Everyone has felt blue at some point in life. It’s unavoidable. However, if you feel miserable most of the time, like the world has lost much of its meaning, you may be suffering from depression.
Depression is especially common among women. In fact, women are twice as likely as men to be depressed at some point in life.
What is Depression?
Depression is basically persistent feelings of sadness, lowness, and other negative feelings. These are so serious that they interfere with a person’s ability to function properly in day to day life. If you’re depressed, you may not want to be around other people and may tend to be withdrawn. Some women may turn to certain sources of comfort, and may be suicidal. It is because of the last reason especially that depression should be taken seriously; depression that results in suicidal thoughts is very dangerous and can eventually lead to loss of life.
What Causes Depression in Women?
While the causes of depression vary between from one person to another, for women certain triggers are more common than others. Among the causes of depression in women are:
- Hormonal changes before or during menstruation, pregnancy, and menopause, or after giving birth (“baby blues”). The ups and downs of women’s moods during these times are well known, but usually depression during these periods lift after the hormones settle down. Occasionally though, depression due to hormonal changes can be long-lasting.
- Stress- Prolonged high amounts of stress can turn into depression, and this is worrying as it is hard for a woman to stay calm in modern life. Juggling careers, marriage, children, and life in general is not easy, and this stress can easily cause chronic depression.
- The tendency of women to ruminate on problems and negative feelings longer. Women tend to talk about their negative feelings and share often, but this sometimes indirectly causes them to hold on to those feelings longer. This, when done excessively, can result in a woman getting depressed.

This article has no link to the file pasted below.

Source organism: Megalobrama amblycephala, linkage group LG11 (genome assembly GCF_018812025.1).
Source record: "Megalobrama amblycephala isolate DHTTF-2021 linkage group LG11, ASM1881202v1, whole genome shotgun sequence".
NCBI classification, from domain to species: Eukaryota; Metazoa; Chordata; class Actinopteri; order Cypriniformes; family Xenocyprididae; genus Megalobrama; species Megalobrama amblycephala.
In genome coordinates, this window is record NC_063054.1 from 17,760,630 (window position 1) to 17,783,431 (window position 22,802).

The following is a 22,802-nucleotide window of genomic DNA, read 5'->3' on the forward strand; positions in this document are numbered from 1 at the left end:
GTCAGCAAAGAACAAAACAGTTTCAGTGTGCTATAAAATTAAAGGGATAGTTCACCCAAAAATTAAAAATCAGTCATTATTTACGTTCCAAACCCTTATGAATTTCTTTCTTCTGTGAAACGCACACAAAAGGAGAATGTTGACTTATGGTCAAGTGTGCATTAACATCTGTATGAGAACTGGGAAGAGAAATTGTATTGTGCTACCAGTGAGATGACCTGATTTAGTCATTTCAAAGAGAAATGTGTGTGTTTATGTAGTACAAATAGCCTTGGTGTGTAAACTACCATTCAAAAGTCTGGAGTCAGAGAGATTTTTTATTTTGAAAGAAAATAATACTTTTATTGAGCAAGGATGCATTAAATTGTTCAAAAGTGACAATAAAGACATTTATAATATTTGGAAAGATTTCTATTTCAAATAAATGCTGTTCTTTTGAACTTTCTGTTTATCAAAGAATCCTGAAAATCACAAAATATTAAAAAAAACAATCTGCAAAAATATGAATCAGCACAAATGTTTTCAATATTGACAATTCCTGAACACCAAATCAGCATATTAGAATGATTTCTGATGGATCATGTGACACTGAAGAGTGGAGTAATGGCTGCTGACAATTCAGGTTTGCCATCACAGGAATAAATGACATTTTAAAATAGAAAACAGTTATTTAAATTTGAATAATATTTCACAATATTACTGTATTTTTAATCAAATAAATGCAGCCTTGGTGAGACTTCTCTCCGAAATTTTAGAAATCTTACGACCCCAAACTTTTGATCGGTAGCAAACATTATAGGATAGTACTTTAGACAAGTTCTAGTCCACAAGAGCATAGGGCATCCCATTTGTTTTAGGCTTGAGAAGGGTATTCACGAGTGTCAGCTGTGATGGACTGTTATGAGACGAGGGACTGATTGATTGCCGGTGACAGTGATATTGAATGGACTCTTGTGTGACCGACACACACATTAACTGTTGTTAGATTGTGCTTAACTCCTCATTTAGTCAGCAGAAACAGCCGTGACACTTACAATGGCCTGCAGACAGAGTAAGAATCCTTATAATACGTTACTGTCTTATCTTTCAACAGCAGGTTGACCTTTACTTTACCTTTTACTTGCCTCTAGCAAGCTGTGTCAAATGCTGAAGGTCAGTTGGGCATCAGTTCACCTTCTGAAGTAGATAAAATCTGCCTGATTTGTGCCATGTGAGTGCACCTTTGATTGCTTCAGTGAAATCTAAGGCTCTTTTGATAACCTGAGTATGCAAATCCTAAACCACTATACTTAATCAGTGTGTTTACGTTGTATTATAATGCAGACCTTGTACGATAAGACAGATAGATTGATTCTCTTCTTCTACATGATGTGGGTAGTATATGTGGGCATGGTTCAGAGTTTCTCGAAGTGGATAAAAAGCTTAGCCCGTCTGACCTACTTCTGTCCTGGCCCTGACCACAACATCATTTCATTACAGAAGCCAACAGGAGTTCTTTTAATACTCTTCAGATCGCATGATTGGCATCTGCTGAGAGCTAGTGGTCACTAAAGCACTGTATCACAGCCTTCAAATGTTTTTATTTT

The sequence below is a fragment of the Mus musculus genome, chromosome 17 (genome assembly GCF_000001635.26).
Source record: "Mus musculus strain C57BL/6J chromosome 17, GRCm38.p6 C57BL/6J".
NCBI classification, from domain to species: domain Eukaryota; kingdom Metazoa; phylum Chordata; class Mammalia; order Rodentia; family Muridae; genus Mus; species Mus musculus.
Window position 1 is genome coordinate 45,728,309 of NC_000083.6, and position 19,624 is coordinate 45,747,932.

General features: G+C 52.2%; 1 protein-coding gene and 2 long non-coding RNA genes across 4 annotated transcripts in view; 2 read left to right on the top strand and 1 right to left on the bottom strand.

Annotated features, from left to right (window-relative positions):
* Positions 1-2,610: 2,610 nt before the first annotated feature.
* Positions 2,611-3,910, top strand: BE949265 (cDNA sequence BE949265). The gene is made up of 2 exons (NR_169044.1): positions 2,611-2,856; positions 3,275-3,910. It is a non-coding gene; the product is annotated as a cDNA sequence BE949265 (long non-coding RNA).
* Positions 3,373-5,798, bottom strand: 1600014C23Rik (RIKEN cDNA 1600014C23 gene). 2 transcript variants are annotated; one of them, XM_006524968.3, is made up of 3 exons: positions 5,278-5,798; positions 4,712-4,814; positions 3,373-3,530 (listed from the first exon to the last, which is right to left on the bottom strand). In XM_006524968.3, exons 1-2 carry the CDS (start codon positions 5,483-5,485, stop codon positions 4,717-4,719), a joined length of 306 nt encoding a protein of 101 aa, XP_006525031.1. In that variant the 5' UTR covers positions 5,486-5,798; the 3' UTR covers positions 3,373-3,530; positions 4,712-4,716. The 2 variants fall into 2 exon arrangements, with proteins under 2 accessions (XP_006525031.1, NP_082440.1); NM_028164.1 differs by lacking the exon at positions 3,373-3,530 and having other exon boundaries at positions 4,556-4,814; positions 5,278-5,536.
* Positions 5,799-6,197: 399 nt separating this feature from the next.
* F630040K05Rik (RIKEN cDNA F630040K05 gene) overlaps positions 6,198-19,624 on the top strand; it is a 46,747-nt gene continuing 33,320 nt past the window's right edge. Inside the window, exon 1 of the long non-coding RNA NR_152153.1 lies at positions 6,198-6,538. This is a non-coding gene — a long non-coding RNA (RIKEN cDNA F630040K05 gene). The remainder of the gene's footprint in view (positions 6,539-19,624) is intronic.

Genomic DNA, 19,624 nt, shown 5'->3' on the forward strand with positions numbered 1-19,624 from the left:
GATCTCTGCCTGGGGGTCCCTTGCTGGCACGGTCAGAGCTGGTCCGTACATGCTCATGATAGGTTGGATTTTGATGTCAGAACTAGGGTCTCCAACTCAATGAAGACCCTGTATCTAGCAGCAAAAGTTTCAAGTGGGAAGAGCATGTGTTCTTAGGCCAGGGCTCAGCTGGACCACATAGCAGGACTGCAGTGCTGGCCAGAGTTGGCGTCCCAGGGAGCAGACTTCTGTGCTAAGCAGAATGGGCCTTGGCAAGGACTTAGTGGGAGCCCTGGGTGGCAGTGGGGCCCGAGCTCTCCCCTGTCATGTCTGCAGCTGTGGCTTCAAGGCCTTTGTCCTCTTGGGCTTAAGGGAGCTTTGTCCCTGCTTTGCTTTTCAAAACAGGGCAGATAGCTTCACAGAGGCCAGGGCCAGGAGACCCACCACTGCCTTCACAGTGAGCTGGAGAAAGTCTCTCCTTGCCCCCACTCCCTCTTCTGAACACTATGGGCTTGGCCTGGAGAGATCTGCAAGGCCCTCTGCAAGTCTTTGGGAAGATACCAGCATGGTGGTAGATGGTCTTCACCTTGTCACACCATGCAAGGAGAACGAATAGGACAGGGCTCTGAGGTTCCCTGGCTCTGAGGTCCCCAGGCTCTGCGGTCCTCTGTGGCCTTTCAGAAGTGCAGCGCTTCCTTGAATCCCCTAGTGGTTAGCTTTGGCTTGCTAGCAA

- A traumatic event that has a major impact on a woman’s life. This is an obvious reason that can affect men and women alike.
If you think that you are depressed or if you have been diagnosed with clinical depression, you should try to figure out the root cause. Resolving the root cause should help alleviate the depression it causes.
What are the Symptoms of Depression in Women?
Men and women tend to show symptoms of depression differently, because the way they tackle negative feelings is different. Women exhibit the some or all of the following symptoms when they are depressed:
- Oversleeping constantly, feeling like they never want to get out of bed, or insomnia
- Constant withdrawal from social contact
- Prolonged feelings of sadness, guilt, or worthlessness
- Suicidal thoughts that come and go or which are persistent
- Overeating constantly, or a substantial loss of appetite
- Loss of interest in activities that used to make them happy
- Restlessness, irritability, or anxiousness
- Headaches, cramps, or other bodily pains that do not have any other cause (they do not become better with conventional treatment)
- Constantly speaking of their despair or negative feelings with friends and family
Because most women show some form of depression during some point of their life, it can be easy to brush a bout of depression off as a temporary thing. However, you should not ignore your feelings if your depression persists for a long time, such as beyond a few weeks continuously.
What Do I Do if I am Depressed?
If you think that you have a persistent case of depression, then there are a number of things you can do to help you get diagnosed or to ease your emotional pain.
- The first thing you should do is keep track of when the depression started. This should especially be the case if your body has undergone hormonal changes during the time that it started (menstruation, pregnancy, menopause, or starting birth control pills). You should also try to keep a journal if your depression has persisted beyond a week or two, to see what is in your thoughts and if the depression gets worse during particular periods.
- Next, try to find someone to talk to so that you can get some of the pain out of your system. Talk about your feelings, but do not dwell on the same topic for hours. Dwelling on your feelings can worsen your depression instead of helping it.
- Also, get out and do the things you enjoy. Don’t stop engaging in your hobbies; they can help you keep your mind off your feelings for a while.
- Also, be sure to go outside and get some sunlight every day, as this can help you feel better emotionally.
- Practicing some relaxation techniques can also help with your depression.
If you have done all that to no avail, see a doctor to check your hormone levels or other functions of your body to see if anything is amiss, causing you to become depressed. If the issue is indeed physical, your doctor will prescribe the corresponding treatment for that issue.
If the problem is not physical but emotional (e.g. if you went through a traumatic event, or if you are stressed), your doctor may recommend a therapist to you instead. Talking to a therapist and sorting through your emotional tangle can certainly help you lift your depression over time.
Being depressed is nothing to be ashamed of, so if you are depressed, don’t add shame to your list of negative feelings. Instead, talk about your issues to your loved ones and get professional help if needed. You are not making up your feelings, so take them seriously. There may be something bigger brewing under the surface.